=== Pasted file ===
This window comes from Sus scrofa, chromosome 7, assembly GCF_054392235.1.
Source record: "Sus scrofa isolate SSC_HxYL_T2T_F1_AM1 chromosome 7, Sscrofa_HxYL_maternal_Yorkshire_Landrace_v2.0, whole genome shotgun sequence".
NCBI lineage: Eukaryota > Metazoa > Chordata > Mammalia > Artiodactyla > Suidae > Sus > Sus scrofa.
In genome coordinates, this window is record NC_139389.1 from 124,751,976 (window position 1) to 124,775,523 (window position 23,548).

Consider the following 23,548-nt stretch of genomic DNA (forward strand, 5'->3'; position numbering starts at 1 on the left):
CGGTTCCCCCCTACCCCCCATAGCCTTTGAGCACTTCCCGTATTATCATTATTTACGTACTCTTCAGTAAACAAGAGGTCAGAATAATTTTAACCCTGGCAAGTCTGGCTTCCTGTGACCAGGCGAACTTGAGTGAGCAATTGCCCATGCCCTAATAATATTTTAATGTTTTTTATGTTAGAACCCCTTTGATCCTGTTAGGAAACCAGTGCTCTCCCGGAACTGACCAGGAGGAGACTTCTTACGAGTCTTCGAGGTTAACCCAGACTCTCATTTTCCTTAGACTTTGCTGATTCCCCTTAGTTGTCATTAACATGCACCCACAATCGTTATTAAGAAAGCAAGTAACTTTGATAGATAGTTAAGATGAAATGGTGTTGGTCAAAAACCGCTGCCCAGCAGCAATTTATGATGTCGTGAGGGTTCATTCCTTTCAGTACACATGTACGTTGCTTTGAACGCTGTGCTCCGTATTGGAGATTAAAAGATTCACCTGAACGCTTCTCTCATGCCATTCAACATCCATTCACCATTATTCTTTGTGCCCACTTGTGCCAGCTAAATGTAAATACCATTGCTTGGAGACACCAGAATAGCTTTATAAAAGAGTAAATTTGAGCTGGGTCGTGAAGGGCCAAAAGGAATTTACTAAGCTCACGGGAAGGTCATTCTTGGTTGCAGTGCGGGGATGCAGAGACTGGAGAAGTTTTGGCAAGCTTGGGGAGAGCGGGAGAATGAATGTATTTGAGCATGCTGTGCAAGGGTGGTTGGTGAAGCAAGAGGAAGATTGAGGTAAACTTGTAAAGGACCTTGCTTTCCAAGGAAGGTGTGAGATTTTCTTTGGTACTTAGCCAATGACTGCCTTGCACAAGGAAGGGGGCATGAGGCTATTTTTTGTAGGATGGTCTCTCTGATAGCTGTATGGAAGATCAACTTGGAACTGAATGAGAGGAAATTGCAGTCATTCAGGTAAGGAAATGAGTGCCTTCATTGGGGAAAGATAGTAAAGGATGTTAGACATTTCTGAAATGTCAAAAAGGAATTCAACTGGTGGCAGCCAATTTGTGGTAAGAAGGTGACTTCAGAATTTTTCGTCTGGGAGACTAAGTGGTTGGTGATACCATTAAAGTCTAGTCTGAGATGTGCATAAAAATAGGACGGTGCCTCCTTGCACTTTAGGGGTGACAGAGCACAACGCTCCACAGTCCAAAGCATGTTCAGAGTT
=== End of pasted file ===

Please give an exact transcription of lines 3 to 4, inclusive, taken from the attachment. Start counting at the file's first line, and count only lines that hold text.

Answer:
NCBI lineage: Eukaryota > Metazoa > Chordata > Mammalia > Artiodactyla > Suidae > Sus > Sus scrofa.
In genome coordinates, this window is record NC_139389.1 from 124,751,976 (window position 1) to 124,775,523 (window position 23,548).